Managing basal stem rot in oil palm by converting infected logs to biochar

Oil Palms in Papua New Guinea
Project code
AUD 159,888
Research program manager
Dr Eric Huttner
Project leader
Dr Agnieszka Mudge
Commissioned organisation
The University of Queensland
JUL 2020
JUN 2022
Project status
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This project aimed to explore the feasibility of biochar as a method for removing infected material from oil palm blocks to inform a business case for oil palm derived biochar production in Papua New Guinea.

Oil palm is a long-term perennial crop of great economic importance in South-East Asia and the Pacific, providing much needed income to both large plantations and smallholders. Unfortunately, basal stem rot, caused by the fungus 'Ganoderma boninense', poses an increasingly major threat to the oil palm industry.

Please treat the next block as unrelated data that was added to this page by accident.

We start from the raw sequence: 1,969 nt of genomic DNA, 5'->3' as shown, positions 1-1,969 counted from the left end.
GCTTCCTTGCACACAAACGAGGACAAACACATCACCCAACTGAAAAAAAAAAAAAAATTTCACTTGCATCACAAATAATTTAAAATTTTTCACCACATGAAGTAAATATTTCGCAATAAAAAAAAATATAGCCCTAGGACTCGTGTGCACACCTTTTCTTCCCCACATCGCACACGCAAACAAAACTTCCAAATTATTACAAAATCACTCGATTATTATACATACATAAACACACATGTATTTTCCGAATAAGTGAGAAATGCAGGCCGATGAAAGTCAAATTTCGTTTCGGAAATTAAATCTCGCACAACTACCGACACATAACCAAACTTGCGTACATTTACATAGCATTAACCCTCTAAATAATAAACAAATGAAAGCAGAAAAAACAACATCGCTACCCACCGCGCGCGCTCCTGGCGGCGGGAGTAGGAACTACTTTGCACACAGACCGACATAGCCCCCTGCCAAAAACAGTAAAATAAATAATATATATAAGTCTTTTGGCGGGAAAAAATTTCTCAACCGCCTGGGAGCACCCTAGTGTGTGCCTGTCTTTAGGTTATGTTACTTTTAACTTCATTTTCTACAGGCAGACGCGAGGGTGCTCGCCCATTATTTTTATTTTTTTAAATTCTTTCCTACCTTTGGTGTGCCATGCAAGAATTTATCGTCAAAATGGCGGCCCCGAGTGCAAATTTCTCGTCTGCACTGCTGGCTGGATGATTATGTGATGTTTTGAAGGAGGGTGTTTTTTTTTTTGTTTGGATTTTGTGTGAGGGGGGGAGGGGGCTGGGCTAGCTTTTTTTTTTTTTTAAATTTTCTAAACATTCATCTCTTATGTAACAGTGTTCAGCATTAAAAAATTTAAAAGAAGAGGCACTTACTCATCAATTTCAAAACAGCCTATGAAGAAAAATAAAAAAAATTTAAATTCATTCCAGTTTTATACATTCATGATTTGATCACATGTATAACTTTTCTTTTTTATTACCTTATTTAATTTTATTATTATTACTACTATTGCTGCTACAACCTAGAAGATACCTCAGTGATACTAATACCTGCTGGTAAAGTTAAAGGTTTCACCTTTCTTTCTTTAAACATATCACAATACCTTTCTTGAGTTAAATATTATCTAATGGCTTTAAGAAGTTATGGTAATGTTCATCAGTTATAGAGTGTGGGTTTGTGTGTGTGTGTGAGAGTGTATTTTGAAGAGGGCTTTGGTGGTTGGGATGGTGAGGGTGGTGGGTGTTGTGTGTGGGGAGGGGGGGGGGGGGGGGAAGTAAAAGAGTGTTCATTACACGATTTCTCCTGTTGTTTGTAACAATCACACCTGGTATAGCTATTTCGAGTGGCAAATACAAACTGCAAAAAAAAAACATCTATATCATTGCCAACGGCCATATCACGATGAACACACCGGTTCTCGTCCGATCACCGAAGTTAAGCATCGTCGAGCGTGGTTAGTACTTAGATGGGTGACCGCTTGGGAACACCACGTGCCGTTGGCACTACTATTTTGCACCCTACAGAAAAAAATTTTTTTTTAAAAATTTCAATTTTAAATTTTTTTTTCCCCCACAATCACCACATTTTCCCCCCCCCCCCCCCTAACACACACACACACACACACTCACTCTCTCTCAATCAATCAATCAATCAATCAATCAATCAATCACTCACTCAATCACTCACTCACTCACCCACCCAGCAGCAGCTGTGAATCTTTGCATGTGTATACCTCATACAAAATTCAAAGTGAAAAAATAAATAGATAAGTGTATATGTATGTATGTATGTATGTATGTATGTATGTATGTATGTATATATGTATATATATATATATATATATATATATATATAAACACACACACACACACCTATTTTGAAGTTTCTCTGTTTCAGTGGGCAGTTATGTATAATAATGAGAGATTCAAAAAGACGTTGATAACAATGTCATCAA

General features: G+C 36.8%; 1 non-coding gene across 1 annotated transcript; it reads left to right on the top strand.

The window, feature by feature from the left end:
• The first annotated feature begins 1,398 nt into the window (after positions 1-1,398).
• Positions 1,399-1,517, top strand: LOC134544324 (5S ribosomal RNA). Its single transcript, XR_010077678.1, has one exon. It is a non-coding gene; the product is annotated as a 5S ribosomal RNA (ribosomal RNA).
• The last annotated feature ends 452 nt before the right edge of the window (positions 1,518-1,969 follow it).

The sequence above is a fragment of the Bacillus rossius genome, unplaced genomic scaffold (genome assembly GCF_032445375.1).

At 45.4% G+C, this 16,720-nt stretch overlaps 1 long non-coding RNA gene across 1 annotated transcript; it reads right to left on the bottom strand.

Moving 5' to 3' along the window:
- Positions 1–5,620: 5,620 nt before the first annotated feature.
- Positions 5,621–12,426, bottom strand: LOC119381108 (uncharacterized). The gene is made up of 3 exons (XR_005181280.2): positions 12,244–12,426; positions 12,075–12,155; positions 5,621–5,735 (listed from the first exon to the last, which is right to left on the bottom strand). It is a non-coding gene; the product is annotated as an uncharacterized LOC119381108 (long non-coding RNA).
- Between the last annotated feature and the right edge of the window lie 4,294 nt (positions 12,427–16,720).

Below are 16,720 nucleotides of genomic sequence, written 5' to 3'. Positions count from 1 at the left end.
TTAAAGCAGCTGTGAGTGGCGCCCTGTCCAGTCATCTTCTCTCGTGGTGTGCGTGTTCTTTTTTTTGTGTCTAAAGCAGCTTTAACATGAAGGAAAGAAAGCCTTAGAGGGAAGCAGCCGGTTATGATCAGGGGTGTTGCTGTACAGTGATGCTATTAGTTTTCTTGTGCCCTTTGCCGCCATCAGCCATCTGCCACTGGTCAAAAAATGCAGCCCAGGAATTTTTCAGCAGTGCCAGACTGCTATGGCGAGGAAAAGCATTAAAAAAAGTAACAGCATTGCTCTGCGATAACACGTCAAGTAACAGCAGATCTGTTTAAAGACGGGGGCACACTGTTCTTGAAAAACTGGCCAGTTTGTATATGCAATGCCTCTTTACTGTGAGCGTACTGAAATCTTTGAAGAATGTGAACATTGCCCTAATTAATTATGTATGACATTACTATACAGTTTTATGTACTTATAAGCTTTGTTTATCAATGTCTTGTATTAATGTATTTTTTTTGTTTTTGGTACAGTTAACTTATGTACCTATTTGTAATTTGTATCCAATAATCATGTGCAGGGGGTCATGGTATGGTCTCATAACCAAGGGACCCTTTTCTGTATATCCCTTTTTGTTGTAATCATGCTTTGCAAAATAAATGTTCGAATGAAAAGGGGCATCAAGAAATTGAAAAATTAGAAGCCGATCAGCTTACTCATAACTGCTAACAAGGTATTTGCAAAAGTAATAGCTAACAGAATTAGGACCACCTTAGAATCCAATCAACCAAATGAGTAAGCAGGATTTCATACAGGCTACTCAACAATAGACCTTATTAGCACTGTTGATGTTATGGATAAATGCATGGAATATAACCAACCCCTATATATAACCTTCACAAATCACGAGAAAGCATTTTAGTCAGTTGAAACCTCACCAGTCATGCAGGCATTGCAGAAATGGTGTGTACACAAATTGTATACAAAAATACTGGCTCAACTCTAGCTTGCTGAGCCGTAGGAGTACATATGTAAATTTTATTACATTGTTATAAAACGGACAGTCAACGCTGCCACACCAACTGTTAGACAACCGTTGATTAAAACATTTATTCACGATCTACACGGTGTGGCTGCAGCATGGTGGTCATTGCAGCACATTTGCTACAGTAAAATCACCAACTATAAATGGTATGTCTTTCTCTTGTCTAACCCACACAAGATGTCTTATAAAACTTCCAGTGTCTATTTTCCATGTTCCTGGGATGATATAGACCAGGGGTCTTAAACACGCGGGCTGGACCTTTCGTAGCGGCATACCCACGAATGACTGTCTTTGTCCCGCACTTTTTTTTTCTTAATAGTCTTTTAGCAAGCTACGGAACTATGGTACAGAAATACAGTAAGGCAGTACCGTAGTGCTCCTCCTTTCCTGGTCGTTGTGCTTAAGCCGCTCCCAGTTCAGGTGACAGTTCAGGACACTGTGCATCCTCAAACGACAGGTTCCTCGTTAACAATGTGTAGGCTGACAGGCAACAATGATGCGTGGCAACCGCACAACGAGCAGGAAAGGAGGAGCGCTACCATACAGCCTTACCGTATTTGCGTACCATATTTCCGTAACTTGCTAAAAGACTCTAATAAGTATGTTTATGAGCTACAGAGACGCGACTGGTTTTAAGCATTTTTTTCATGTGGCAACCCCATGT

The project aimed to establish whether it is technically feasible and economically sensible to support the sanitation of oil palm plantations infected by Ganoderma, through the removal of infected logs and wastes and their conversion to biochar in Papua New Guinea.

Project outcomes

  • Removing all infected material from blocks.
  • Mitigating climate change through carbon sequestration.
  • Enhancing soil quality through improved cation exchange and water retention capacity.
  • Enhancing beneficial soil micro-organisms.
  • Creating new business opportunities, for example to create peat-like but sustainable, stable and carbon-sequestering high value media products from waste for use in intensive industries such as nursery and floriculture production.
Key partners
Papua New Guinea Oil Palm Research Association
The University of Queensland